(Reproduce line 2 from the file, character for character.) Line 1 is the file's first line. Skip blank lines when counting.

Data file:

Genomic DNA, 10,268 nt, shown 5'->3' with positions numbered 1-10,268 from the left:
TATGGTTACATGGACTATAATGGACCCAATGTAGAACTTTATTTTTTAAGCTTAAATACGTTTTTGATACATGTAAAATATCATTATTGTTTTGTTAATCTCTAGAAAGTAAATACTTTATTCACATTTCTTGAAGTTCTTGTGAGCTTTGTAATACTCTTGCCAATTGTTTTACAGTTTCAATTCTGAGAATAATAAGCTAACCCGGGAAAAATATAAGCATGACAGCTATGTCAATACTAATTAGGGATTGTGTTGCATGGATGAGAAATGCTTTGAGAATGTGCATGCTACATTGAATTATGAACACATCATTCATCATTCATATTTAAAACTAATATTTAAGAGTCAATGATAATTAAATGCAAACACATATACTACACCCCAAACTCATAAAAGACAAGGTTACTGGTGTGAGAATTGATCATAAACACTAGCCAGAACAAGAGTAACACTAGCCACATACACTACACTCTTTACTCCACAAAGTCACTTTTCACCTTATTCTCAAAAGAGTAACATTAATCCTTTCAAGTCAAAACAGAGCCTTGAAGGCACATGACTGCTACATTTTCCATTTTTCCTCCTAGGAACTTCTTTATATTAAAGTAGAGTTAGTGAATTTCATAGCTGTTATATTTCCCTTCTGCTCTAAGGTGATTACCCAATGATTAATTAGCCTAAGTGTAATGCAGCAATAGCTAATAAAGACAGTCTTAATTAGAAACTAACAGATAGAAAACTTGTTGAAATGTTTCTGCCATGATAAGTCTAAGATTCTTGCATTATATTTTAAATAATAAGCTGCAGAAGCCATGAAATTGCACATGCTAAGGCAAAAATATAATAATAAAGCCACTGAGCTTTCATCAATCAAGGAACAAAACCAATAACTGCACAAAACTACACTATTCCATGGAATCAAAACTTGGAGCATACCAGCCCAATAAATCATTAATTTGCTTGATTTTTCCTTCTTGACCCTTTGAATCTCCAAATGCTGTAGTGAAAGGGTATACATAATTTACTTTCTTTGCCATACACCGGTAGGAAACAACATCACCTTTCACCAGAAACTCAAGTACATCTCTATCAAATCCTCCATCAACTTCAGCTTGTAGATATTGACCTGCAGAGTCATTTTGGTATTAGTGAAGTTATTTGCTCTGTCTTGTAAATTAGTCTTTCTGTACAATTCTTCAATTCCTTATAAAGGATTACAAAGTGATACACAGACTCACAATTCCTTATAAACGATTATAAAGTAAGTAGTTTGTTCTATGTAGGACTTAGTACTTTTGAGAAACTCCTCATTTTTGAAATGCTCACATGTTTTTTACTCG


TATGGTTACATGGACTATAATGGACCCAATGTAGAACTTTATTTTTTAAGCTTAAATACGTTTTTGATACATGTAAAATATCATTATTGTTTTGTTAATCTCTAGAAAGTAAATACTTTATTCACATTTCTTGAAGTTCTTGTGAGCTTTGTAATACTCTTGCCAATTGTTTTACAGTTTCAATTCTGAGAATAATAAGCTAACCCGGGAAAAATATAAGCATGACAGCTATGTCAATACTAATTAGGGATTGTGTTGCATGGATGAGAAATGCTTTGAGAATGTGCATGCTACATTGAATTATGAACACATCATTCATCATTCATATTTAAAACTAATATTTAAGAGTCAATGATAATTAAATGCAAACACATATACTACACCCCAAACTCATAAAAGACAAGGTTACTGGTGTGAGAATTGATCATAAACACTAGCCAGAACAAGAGTAACACTAGCCACATACACTACACTCTTTACTCCACAAAGTCACTTTTCACCTTATTCTCAAAAGAGTAACATTAATCCTTTCAAGTCAAAACAGAGCCTTGAAGGCACATGACTGCTACATTTTCCATTTTTCCTCCTAGGAACTTCTTTATATTAAAGTAGAGTTAGTGAATTTCATAGCTGTTATATTTCCCTTCTGCTCTAAGGTGATTACCCAATGATTAATTAGCCTAAGTGTAATGCAGCAATAGCTAATAAAGACAGTCTTAATTAGAAACTAACAGATAGAAAACTTGTTGAAATGTTTCTGCCATGATAAGTCTAAGATTCTTGCATTATATTTTAAATAATAAGCTGCAGAAGCCATGAAATTGCACATGCTAAGGCAAAAATATAATAATAAAGCCACTGAGCTTTCATCAATCAAGGAACAAAACCAATAACTGCACAAAACTACACTATTCCATGGAATCAAAACTTGGAGCATACCAGCCCAATAAATCATTAATTTGCTTGATTTTTCCTTCTTGACCCTTTGAATCTCCAAATGCTGTAGTGAAAGGGTATACATAATTTACTTTCTTTGCCATACACCGGTAGGAAACAACATCACCTTTCACCAGAAACTCAAGTACATCTCTATCAAATCCTCCATCAACTTCAGCTTGTAGATATTGACCTGCAGAGTCATTTTGGTATTAGTGAAGTTATTTGCTCTGTCTTGTAAATTAGTCTTTCTGTACAATTCTTCAATTCCTTATAAAGGATTACAAAGTGATACACAGACTCACAATTCCTTATAAACGATTATAAAGTAAGTAGTTTGTTCTATGTAGGACTTAGTACTTTTGAGAAACTCCTCATTTTTGAAATGCTCACATGTTTTTTACTCG